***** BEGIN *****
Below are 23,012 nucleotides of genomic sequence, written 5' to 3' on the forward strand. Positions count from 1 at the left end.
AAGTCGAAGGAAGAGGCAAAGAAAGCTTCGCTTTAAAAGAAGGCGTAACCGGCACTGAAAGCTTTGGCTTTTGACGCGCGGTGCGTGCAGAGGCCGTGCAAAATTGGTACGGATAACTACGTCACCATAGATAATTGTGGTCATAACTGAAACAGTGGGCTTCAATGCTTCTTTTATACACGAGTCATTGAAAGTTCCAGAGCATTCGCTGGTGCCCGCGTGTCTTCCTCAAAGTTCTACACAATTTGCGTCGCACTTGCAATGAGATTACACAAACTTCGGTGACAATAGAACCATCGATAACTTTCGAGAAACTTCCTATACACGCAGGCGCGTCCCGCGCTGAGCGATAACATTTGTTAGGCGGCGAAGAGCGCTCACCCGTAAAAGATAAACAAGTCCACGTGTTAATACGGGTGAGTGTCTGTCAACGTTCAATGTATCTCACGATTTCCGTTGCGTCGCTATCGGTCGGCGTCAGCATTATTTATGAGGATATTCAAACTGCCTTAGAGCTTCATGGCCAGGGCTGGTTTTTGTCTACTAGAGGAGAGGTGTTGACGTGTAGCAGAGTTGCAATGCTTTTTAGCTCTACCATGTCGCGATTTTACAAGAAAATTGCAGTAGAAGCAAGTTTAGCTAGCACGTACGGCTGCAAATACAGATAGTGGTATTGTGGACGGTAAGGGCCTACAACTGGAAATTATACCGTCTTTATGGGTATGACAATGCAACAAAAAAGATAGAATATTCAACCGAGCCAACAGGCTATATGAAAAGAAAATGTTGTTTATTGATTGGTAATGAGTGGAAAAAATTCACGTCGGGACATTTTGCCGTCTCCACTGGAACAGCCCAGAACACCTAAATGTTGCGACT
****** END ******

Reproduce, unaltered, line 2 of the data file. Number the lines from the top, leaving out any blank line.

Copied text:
AAGTCGAAGGAAGAGGCAAAGAAAGCTTCGCTTTAAAAGAAGGCGTAACCGGCACTGAAAGCTTTGGCTTTTGACGCGCGGTGCGTGCAGAGGCCGTGCAAAATTGGTACGGATAACTACGTCACCATAGATAATTGTGGTCATAACTGAAACAGTGGGCTTCAATGCTTCTTTTATACACGAGTCATTGAAAGTTCCAGAGCATTCGCTGGTGCCCGCGTGTCTTCCTCAAAGTTCTACACAATTTGCGTCGCACTTGCAATGAGATTACACAAACTTCGGTGACAATAGAACCATCGATAACTTTCGAGAAACTTCCTATACACGCAGGCGCGTCCCGCGCTGAGCGATAACATTTGTTAGGCGGCGAAGAGCGCTCACCCGTAAAAGATAAACAAGTCCACGTGTTAATACGGGTGAGTGTCTGTCAACGTTCAATGTATCTCACGATTTCCGTTGCGTCGCTATCGGTCGGCGTCAGCATTATTTATGAGGATATTCAAACTGCCTTAGAGCTTCATGGCCAGGGCTGGTTTTTGTCTACTAGAGGAGAGGTGTTGACGTGTAGCAGAGTTGCAATGCTTTTTAGCTCTACCATGTCGCGATTTTACAAGAAAATTGCAGTAGAAGCAAGTTTAGCTAGCACGTACGGCTGCAAATACAGATAGTGGTATTGTGGACGGTAAGGGCCTACAACTGGAAATTATACCGTCTTTATGGGTATGACAATGCAACAAAAAAGATAGAATATTCAACCGAGCCAACAGGCTATATGAAAAGAAAATGTTGTTTATTGATTGGTAATGAGTGGAAAAAATTCACGTCGGGACATTTTGCCGTCTCCACTGGAACAGCCCAGAACACCTAAATGTTGCGACT